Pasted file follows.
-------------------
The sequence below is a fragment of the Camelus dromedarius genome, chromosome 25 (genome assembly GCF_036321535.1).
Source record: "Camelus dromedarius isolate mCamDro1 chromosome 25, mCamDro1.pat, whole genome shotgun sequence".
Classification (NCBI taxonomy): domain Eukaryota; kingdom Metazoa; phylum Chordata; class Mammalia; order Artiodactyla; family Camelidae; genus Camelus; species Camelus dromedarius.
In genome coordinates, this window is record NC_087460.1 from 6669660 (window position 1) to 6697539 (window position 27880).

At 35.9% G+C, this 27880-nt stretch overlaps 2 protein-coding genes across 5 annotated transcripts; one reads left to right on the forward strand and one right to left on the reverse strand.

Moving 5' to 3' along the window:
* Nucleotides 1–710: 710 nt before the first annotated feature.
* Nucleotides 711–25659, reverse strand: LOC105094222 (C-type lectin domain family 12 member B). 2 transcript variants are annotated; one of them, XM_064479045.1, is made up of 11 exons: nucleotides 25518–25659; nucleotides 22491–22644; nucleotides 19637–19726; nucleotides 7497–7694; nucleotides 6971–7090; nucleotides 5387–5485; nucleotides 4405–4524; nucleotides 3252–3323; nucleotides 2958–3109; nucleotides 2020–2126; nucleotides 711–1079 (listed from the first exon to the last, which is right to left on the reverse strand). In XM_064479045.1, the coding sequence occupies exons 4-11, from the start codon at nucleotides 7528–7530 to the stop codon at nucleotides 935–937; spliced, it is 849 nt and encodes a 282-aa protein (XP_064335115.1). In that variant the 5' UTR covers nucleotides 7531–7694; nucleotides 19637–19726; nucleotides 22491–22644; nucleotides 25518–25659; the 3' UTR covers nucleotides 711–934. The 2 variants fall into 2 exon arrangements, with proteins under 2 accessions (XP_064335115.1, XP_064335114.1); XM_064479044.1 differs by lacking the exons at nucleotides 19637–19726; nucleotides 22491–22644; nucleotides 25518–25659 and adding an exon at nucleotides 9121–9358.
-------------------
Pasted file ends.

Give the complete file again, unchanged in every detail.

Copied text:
The sequence below is a fragment of the Camelus dromedarius genome, chromosome 25 (genome assembly GCF_036321535.1).
Source record: "Camelus dromedarius isolate mCamDro1 chromosome 25, mCamDro1.pat, whole genome shotgun sequence".
Classification (NCBI taxonomy): domain Eukaryota; kingdom Metazoa; phylum Chordata; class Mammalia; order Artiodactyla; family Camelidae; genus Camelus; species Camelus dromedarius.
In genome coordinates, this window is record NC_087460.1 from 6669660 (window position 1) to 6697539 (window position 27880).

At 35.9% G+C, this 27880-nt stretch overlaps 2 protein-coding genes across 5 annotated transcripts; one reads left to right on the forward strand and one right to left on the reverse strand.

Moving 5' to 3' along the window:
* Nucleotides 1–710: 710 nt before the first annotated feature.
* Nucleotides 711–25659, reverse strand: LOC105094222 (C-type lectin domain family 12 member B). 2 transcript variants are annotated; one of them, XM_064479045.1, is made up of 11 exons: nucleotides 25518–25659; nucleotides 22491–22644; nucleotides 19637–19726; nucleotides 7497–7694; nucleotides 6971–7090; nucleotides 5387–5485; nucleotides 4405–4524; nucleotides 3252–3323; nucleotides 2958–3109; nucleotides 2020–2126; nucleotides 711–1079 (listed from the first exon to the last, which is right to left on the reverse strand). In XM_064479045.1, the coding sequence occupies exons 4-11, from the start codon at nucleotides 7528–7530 to the stop codon at nucleotides 935–937; spliced, it is 849 nt and encodes a 282-aa protein (XP_064335115.1). In that variant the 5' UTR covers nucleotides 7531–7694; nucleotides 19637–19726; nucleotides 22491–22644; nucleotides 25518–25659; the 3' UTR covers nucleotides 711–934. The 2 variants fall into 2 exon arrangements, with proteins under 2 accessions (XP_064335115.1, XP_064335114.1); XM_064479044.1 differs by lacking the exons at nucleotides 19637–19726; nucleotides 22491–22644; nucleotides 25518–25659 and adding an exon at nucleotides 9121–9358.